Director Jayan Cherian Opens up About His Controversial Film Ka Bodyscapes and the IFFK
Ka Bodyscapes, a movie that explores an intricate level of homosexuality coupled with the pseudo-moralistic attitude of Malayalees towards the issue, has been in the limelight mostly for wrong reasons since its announcement. The movie, which is produced and directed by New York-based filmmaker Jayan Cherian, had to undergo the legal route to make it to the list of movies that could be premiered at the International Film Festival of Kerala (IFFK). The film narrates the story of three young people Haris, a gay painter; Vishnu, a rural Kabaddi player, and their friend Sia, an activist who refuse to conform to dominant norms of femininity.
The movie had to face certification issues from the CBFC after it rejected the film arguing that it contained “sensitive gay scenes, use of derogatory words against women, and vulgar dialogues.” Its regional office in Thiruvananthapuram also came up with the decision that it had to be presented for viewing to a Revising Committee.
Despite certification not being mandatory for the film to be premiered at IFFK, ‘Ka Bodyscapes’ has been refused permission by the Ministry of Information and Broadcasting (MIB) in the light of the negative remarks by the CBFC.
Explaining more about this, Mr. Cherian says, “When we approached the MIB regarding the permission to premier our film at IFFK, we were denied it citing that there is a case going on in the Kerala HC regarding the censorship of our film. However, there is no need for a CBFC certificate for a film to be premiered at IFFK. We were, therefore, compelled to seek legal recourse and were able to receive permission from the HC, which in turn gave them a green light from MIB.”
The movie was first premiered on December 14 at IFFK and will be premiered at two more locations till the 16th of December. The HC has also given strict instructions to the CBFC that the film should be given a certification within 90 days.
Another controversy that surrounded the featuring of the film was that it “insulted and humiliated” Hindu religion. The CBFC also blamed the makers of the movie regarding the alleged insensitive portrayal of Hindu god Hanuman in the movie. The board observed that the entire content of the film ridicules, insults and humiliates Hinduism and portrays Hindu gods in poor light. This matter was made worse by RSS activists protesting outside the hall where the movie was screened. They raised slogans against the movie and said the movie depicts Hindu religion in a disgusting manner, which cannot be ignored.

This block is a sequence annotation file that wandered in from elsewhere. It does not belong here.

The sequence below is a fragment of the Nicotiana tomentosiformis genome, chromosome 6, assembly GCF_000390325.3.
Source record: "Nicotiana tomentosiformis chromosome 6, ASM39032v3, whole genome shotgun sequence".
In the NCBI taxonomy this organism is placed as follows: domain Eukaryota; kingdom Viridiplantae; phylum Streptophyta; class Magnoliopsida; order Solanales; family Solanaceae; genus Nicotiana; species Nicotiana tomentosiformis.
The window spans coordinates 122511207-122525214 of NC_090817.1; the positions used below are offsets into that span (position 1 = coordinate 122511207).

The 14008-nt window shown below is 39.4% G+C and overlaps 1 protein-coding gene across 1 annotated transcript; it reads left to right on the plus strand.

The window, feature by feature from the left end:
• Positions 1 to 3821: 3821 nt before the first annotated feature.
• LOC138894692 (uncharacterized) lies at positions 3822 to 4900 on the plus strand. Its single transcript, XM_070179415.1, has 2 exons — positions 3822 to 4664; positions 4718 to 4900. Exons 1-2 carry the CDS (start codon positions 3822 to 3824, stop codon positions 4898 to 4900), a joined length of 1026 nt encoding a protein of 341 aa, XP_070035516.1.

According to Mr. Cherian, the movie doesn’t portray any religion negatively. The central character in the film is an artist and his companion, who is a model, is also a devotee of Hanuman. The central character makes a painting similar to that of Hanuman carrying the “Maruthva Mala”. However, instead of the mountain the artist paints the model as Hanuman with the IPC in his hand, thereby critiquing the Indian legal system’s view of homosexuality. The painting shown in the film is an existing piece of work created by M.M. Manjesh and was not made for the movie alone.
Mr. Cherian says, “The movie, though a love story, has a feminist approach to it. The logic that CBFC is putting forward is completely contradictory as it is acting as a feminist machinery and at the same time is also against the way we have portrayed the need to give women their basic rights. We have shown a blood-stained napkin in the movie, which in no way is intended to say anything against women. It was shown to describe the central character Sia, an activist who protests against the ill-treatment of menstruating women and therefore makes her profile picture on Facebook that of a blood-stained napkin. This is one of her ways to protest against the attitude of society against menstruation. The board claims that onscreen portrayal of menstrual blood is offensive. These are the hard realities of our society, which are being sidelined by people according to their convenience. Why should there be a roadblock for cinema or any art form that tries to bring these realities in front of society?”
He added that people in our country are fine with watching any explicit content in foreign language movies as it considered as part of another culture. However, portraying the things that normally happen in our society is considered as a great offence.
Ka Bodyscapes, according to the director, raises many questions on individual freedom, civil liberties and sexual choices in times of misogyny, homophobia and religious extremism. He is confident about the movie and firmly says that he will surely come up with more stories of this sort that depict real issues in society.
Mr. Cherian’s movie Papilio Buddha, an environmental fiction film focusing on the struggles of the Dalits in the Western Ghats of India, had also encountered such censorship issues citing that it contained nudity and obscene language and also misrepresented Buddha, Gandhi and Ambedkar. The issues were later sorted out. The movie then went on to receive many awards at the international, national, and state level.